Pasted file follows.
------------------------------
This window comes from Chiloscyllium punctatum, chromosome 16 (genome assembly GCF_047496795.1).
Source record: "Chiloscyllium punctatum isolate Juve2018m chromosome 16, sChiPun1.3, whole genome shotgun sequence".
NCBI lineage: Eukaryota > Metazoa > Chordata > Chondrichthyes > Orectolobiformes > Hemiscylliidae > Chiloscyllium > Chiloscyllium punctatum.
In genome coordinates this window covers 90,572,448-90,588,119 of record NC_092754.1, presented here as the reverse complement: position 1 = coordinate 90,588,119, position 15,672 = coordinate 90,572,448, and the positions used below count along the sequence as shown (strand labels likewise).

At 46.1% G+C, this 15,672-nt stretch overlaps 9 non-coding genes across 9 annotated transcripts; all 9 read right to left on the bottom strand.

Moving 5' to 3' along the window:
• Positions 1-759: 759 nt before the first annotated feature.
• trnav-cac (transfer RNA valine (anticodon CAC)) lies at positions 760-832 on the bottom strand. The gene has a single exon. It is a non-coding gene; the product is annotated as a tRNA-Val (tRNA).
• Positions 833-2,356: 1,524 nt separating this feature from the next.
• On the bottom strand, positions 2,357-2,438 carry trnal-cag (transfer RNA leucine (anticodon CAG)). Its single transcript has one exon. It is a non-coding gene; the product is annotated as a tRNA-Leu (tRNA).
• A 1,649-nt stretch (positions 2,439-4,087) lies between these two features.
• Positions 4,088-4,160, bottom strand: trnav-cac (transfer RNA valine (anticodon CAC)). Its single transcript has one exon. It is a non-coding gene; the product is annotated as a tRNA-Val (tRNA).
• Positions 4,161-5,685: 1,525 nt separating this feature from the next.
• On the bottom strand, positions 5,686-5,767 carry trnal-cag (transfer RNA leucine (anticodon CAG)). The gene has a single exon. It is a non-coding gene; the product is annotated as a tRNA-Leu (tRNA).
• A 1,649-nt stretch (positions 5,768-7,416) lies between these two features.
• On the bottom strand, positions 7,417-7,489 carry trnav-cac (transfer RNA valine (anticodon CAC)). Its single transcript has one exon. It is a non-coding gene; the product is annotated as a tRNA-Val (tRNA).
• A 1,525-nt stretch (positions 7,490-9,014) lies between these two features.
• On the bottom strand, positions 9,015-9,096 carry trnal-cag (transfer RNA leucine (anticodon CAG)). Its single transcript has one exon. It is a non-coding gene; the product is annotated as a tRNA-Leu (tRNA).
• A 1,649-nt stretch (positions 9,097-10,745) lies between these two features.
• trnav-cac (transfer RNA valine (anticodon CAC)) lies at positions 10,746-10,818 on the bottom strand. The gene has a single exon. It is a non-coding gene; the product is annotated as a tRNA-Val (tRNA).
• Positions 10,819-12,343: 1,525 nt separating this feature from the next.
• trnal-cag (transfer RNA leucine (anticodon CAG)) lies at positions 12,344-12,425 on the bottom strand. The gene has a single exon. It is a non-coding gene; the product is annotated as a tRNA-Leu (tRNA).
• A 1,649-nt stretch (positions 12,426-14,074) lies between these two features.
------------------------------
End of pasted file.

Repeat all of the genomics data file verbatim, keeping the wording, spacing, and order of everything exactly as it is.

This window comes from Chiloscyllium punctatum, chromosome 16 (genome assembly GCF_047496795.1).
Source record: "Chiloscyllium punctatum isolate Juve2018m chromosome 16, sChiPun1.3, whole genome shotgun sequence".
NCBI lineage: Eukaryota > Metazoa > Chordata > Chondrichthyes > Orectolobiformes > Hemiscylliidae > Chiloscyllium > Chiloscyllium punctatum.
In genome coordinates this window covers 90,572,448-90,588,119 of record NC_092754.1, presented here as the reverse complement: position 1 = coordinate 90,588,119, position 15,672 = coordinate 90,572,448, and the positions used below count along the sequence as shown (strand labels likewise).

At 46.1% G+C, this 15,672-nt stretch overlaps 9 non-coding genes across 9 annotated transcripts; all 9 read right to left on the bottom strand.

Moving 5' to 3' along the window:
• Positions 1-759: 759 nt before the first annotated feature.
• trnav-cac (transfer RNA valine (anticodon CAC)) lies at positions 760-832 on the bottom strand. The gene has a single exon. It is a non-coding gene; the product is annotated as a tRNA-Val (tRNA).
• Positions 833-2,356: 1,524 nt separating this feature from the next.
• On the bottom strand, positions 2,357-2,438 carry trnal-cag (transfer RNA leucine (anticodon CAG)). Its single transcript has one exon. It is a non-coding gene; the product is annotated as a tRNA-Leu (tRNA).
• A 1,649-nt stretch (positions 2,439-4,087) lies between these two features.
• Positions 4,088-4,160, bottom strand: trnav-cac (transfer RNA valine (anticodon CAC)). Its single transcript has one exon. It is a non-coding gene; the product is annotated as a tRNA-Val (tRNA).
• Positions 4,161-5,685: 1,525 nt separating this feature from the next.
• On the bottom strand, positions 5,686-5,767 carry trnal-cag (transfer RNA leucine (anticodon CAG)). The gene has a single exon. It is a non-coding gene; the product is annotated as a tRNA-Leu (tRNA).
• A 1,649-nt stretch (positions 5,768-7,416) lies between these two features.
• On the bottom strand, positions 7,417-7,489 carry trnav-cac (transfer RNA valine (anticodon CAC)). Its single transcript has one exon. It is a non-coding gene; the product is annotated as a tRNA-Val (tRNA).
• A 1,525-nt stretch (positions 7,490-9,014) lies between these two features.
• On the bottom strand, positions 9,015-9,096 carry trnal-cag (transfer RNA leucine (anticodon CAG)). Its single transcript has one exon. It is a non-coding gene; the product is annotated as a tRNA-Leu (tRNA).
• A 1,649-nt stretch (positions 9,097-10,745) lies between these two features.
• trnav-cac (transfer RNA valine (anticodon CAC)) lies at positions 10,746-10,818 on the bottom strand. The gene has a single exon. It is a non-coding gene; the product is annotated as a tRNA-Val (tRNA).
• Positions 10,819-12,343: 1,525 nt separating this feature from the next.
• trnal-cag (transfer RNA leucine (anticodon CAG)) lies at positions 12,344-12,425 on the bottom strand. The gene has a single exon. It is a non-coding gene; the product is annotated as a tRNA-Leu (tRNA).
• A 1,649-nt stretch (positions 12,426-14,074) lies between these two features.